Yoga’s work to calm the body, and treat the anxious mind, is accessible and can be used by anyone at any age or in any state of life; and the cellular memory-building that we do in yoga treats mind, body, and spirit by moving us from one room in our inner mansion to another. In this move, we exchange a dwelling of dis-ease and dis-stress and make room for ease and eu-stress.

This happens no matter the form or style of yoga and even in spite of faddish and trendy approaches.

We all see changes in the way yoga is presented today. Some forms look to be purely experiential and playful, but they contribute to yoga’s universal accessibility. Goat yoga is one thing, chair yoga is another, and yoga on surfboards is yet another. This is not something to fear, for it means the physical, non-physical, and metaphysical medicine of yoga is traveling the wide road of human experience and is working its healing change on more yogis and yoginis.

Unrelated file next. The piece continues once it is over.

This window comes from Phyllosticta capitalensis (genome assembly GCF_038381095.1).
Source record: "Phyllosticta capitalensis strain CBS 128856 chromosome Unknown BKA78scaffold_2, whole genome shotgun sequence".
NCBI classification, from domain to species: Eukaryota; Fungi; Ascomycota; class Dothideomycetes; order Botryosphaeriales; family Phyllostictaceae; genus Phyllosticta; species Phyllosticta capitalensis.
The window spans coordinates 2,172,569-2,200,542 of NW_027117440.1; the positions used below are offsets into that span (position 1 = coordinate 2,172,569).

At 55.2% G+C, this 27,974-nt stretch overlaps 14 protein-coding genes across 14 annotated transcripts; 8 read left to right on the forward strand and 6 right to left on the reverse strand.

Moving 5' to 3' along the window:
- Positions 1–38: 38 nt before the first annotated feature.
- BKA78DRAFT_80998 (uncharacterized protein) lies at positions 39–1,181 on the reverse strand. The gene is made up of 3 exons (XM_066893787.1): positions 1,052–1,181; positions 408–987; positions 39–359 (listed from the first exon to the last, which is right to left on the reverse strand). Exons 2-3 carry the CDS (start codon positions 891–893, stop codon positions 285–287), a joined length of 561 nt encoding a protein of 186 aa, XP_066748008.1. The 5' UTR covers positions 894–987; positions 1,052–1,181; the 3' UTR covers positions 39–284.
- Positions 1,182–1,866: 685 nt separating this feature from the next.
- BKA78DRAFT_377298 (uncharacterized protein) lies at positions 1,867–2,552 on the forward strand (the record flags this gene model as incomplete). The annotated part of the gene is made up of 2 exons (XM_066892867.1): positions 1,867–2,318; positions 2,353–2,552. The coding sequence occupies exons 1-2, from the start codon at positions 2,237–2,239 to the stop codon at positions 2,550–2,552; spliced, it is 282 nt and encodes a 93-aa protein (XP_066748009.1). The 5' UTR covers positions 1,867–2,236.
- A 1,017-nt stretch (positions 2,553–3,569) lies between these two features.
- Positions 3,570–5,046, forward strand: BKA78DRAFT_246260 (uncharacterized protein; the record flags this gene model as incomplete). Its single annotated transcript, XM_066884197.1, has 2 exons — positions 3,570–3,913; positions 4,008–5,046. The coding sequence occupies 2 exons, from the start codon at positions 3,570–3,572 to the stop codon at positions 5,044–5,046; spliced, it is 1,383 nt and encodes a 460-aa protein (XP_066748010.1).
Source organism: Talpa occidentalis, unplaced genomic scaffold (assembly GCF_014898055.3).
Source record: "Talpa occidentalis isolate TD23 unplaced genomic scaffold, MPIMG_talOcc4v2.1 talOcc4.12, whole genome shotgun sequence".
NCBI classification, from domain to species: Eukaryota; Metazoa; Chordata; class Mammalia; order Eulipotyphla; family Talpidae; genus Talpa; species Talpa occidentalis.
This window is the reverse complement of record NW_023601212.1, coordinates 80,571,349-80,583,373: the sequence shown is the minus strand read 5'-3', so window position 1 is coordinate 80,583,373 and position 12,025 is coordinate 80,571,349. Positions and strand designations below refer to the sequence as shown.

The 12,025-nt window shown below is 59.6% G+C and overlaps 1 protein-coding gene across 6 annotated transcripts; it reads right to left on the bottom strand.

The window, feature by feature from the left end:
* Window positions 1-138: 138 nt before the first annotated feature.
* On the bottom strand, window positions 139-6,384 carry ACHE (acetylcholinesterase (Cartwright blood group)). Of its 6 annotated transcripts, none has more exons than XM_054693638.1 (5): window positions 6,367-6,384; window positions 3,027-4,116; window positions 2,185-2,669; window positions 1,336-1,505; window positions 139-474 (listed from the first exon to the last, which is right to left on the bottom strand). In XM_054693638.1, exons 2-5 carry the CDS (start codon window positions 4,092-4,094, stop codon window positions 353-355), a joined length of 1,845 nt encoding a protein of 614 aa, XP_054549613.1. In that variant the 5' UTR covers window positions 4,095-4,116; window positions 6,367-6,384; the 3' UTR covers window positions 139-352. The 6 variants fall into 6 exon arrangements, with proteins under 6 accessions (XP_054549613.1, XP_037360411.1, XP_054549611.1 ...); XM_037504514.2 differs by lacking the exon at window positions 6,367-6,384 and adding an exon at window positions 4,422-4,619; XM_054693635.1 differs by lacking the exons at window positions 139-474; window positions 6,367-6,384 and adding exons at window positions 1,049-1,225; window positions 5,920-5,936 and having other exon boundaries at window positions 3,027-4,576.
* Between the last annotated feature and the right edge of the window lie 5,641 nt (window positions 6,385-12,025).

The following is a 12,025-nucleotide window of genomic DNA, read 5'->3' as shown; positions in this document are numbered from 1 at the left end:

But if one has a personal or self-centered investment in keeping yoga the way it has always been, or if one wants to keep the status quo in place, they will resist yoga’s diaspora and diverse applications. This is a losing battle because yoga will not be packaged or restrained, and most yogis know this. Most yogis also realize life itself is a process of continual change and adaptation to change.

Yoga happens, and it leads to gratitude for everything.

For many years, I studied to be a scholar in the religious tradition. It was appropriate at that time in my life and I applied myself to my dharma and was content. But life happens, and at 50, I began unshackling myself from the burdens I had willingly adopted. This was also appropriate at the time.

Now, in yet another life-era, I am synthesizing body, mind, and spirit into a form that is my dharma now. This time though, the change is different because it’s a mind, spirit, and body involvement, and I’m content and no longer looking down the road to the next goal – as I used to do – or to the next job, or the next thing sometime in the future. I realize looking ahead is counterproductive to living my life at this moment. Still, mastering the lesson of true presence will take the rest of my life.